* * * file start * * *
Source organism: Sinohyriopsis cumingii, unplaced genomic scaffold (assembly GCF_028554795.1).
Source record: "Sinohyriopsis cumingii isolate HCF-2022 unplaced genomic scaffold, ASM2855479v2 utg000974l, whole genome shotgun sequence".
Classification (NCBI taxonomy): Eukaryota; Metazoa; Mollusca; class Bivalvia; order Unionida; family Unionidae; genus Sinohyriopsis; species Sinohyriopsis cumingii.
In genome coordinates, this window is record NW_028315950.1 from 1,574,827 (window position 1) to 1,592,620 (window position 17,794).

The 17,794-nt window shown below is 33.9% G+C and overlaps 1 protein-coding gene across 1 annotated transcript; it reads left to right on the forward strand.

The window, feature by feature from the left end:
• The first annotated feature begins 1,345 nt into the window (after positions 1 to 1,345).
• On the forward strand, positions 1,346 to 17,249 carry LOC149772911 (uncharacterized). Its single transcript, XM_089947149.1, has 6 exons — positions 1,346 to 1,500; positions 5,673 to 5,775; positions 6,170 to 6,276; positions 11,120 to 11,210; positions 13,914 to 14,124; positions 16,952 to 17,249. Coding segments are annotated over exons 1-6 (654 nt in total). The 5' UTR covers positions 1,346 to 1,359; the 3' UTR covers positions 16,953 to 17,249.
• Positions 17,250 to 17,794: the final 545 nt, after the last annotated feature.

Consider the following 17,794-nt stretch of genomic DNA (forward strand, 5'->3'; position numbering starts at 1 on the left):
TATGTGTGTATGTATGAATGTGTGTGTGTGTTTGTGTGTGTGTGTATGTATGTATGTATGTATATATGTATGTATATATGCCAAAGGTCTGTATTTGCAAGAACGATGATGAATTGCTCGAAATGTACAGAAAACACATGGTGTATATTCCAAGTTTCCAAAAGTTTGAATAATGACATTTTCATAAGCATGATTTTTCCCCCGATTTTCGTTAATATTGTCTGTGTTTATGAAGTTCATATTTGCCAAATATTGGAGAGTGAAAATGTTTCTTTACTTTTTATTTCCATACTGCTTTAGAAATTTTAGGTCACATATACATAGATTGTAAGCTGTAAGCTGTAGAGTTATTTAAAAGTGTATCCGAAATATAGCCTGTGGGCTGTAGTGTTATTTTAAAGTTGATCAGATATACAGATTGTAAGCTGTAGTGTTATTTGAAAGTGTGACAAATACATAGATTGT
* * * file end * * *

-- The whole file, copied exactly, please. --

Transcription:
Source organism: Sinohyriopsis cumingii, unplaced genomic scaffold (assembly GCF_028554795.1).
Source record: "Sinohyriopsis cumingii isolate HCF-2022 unplaced genomic scaffold, ASM2855479v2 utg000974l, whole genome shotgun sequence".
Classification (NCBI taxonomy): Eukaryota; Metazoa; Mollusca; class Bivalvia; order Unionida; family Unionidae; genus Sinohyriopsis; species Sinohyriopsis cumingii.
In genome coordinates, this window is record NW_028315950.1 from 1,574,827 (window position 1) to 1,592,620 (window position 17,794).

The 17,794-nt window shown below is 33.9% G+C and overlaps 1 protein-coding gene across 1 annotated transcript; it reads left to right on the forward strand.

The window, feature by feature from the left end:
• The first annotated feature begins 1,345 nt into the window (after positions 1 to 1,345).
• On the forward strand, positions 1,346 to 17,249 carry LOC149772911 (uncharacterized). Its single transcript, XM_089947149.1, has 6 exons — positions 1,346 to 1,500; positions 5,673 to 5,775; positions 6,170 to 6,276; positions 11,120 to 11,210; positions 13,914 to 14,124; positions 16,952 to 17,249. Coding segments are annotated over exons 1-6 (654 nt in total). The 5' UTR covers positions 1,346 to 1,359; the 3' UTR covers positions 16,953 to 17,249.
• Positions 17,250 to 17,794: the final 545 nt, after the last annotated feature.

Consider the following 17,794-nt stretch of genomic DNA (forward strand, 5'->3'; position numbering starts at 1 on the left):
TATGTGTGTATGTATGAATGTGTGTGTGTGTTTGTGTGTGTGTGTATGTATGTATGTATGTATATATGTATGTATATATGCCAAAGGTCTGTATTTGCAAGAACGATGATGAATTGCTCGAAATGTACAGAAAACACATGGTGTATATTCCAAGTTTCCAAAAGTTTGAATAATGACATTTTCATAAGCATGATTTTTCCCCCGATTTTCGTTAATATTGTCTGTGTTTATGAAGTTCATATTTGCCAAATATTGGAGAGTGAAAATGTTTCTTTACTTTTTATTTCCATACTGCTTTAGAAATTTTAGGTCACATATACATAGATTGTAAGCTGTAAGCTGTAGAGTTATTTAAAAGTGTATCCGAAATATAGCCTGTGGGCTGTAGTGTTATTTTAAAGTTGATCAGATATACAGATTGTAAGCTGTAGTGTTATTTGAAAGTGTGACAAATACATAGATTGT